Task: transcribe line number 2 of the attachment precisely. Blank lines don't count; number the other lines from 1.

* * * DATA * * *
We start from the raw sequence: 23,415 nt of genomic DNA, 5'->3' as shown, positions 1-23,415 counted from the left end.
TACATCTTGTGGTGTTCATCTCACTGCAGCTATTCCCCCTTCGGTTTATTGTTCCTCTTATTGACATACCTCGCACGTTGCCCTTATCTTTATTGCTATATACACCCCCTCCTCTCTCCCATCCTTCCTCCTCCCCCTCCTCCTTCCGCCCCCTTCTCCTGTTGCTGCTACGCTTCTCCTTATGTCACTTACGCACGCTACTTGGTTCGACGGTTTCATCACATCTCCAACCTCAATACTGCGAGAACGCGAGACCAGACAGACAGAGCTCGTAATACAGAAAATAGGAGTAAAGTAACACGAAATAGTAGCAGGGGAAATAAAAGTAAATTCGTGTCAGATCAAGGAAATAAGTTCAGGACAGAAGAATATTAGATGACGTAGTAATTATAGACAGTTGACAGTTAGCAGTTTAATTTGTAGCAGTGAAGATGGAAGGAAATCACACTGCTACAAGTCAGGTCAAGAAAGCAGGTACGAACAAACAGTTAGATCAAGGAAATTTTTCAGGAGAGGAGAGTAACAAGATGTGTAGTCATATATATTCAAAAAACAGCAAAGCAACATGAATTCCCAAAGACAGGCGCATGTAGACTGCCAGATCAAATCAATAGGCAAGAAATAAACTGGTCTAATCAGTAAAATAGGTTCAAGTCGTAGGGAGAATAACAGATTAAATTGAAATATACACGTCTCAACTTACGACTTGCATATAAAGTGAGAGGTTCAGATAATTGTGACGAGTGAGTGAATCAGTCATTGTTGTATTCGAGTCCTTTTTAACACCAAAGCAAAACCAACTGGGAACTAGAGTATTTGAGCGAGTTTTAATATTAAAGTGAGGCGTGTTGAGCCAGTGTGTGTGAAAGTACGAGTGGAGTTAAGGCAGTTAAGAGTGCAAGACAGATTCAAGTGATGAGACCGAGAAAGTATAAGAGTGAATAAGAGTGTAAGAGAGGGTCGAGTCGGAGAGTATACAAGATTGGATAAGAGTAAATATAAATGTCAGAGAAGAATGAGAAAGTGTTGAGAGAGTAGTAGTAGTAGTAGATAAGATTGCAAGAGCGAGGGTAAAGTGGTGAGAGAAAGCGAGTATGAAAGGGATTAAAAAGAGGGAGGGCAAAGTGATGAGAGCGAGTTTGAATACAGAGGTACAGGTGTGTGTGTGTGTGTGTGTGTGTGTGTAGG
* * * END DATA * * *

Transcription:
TACATCTTGTGGTGTTCATCTCACTGCAGCTATTCCCCCTTCGGTTTATTGTTCCTCTTATTGACATACCTCGCACGTTGCCCTTATCTTTATTGCTATATACACCCCCTCCTCTCTCCCATCCTTCCTCCTCCCCCTCCTCCTTCCGCCCCCTTCTCCTGTTGCTGCTACGCTTCTCCTTATGTCACTTACGCACGCTACTTGGTTCGACGGTTTCATCACATCTCCAACCTCAATACTGCGAGAACGCGAGACCAGACAGACAGAGCTCGTAATACAGAAAATAGGAGTAAAGTAACACGAAATAGTAGCAGGGGAAATAAAAGTAAATTCGTGTCAGATCAAGGAAATAAGTTCAGGACAGAAGAATATTAGATGACGTAGTAATTATAGACAGTTGACAGTTAGCAGTTTAATTTGTAGCAGTGAAGATGGAAGGAAATCACACTGCTACAAGTCAGGTCAAGAAAGCAGGTACGAACAAACAGTTAGATCAAGGAAATTTTTCAGGAGAGGAGAGTAACAAGATGTGTAGTCATATATATTCAAAAAACAGCAAAGCAACATGAATTCCCAAAGACAGGCGCATGTAGACTGCCAGATCAAATCAATAGGCAAGAAATAAACTGGTCTAATCAGTAAAATAGGTTCAAGTCGTAGGGAGAATAACAGATTAAATTGAAATATACACGTCTCAACTTACGACTTGCATATAAAGTGAGAGGTTCAGATAATTGTGACGAGTGAGTGAATCAGTCATTGTTGTATTCGAGTCCTTTTTAACACCAAAGCAAAACCAACTGGGAACTAGAGTATTTGAGCGAGTTTTAATATTAAAGTGAGGCGTGTTGAGCCAGTGTGTGTGAAAGTACGAGTGGAGTTAAGGCAGTTAAGAGTGCAAGACAGATTCAAGTGATGAGACCGAGAAAGTATAAGAGTGAATAAGAGTGTAAGAGAGGGTCGAGTCGGAGAGTATACAAGATTGGATAAGAGTAAATATAAATGTCAGAGAAGAATGAGAAAGTGTTGAGAGAGTAGTAGTAGTAGTAGATAAGATTGCAAGAGCGAGGGTAAAGTGGTGAGAGAAAGCGAGTATGAAAGGGATTAAAAAGAGGGAGGGCAAAGTGATGAGAGCGAGTTTGAATACAGAGGTACAGGTGTGTGTGTGTGTGTGTGTGTGTGTGTAGG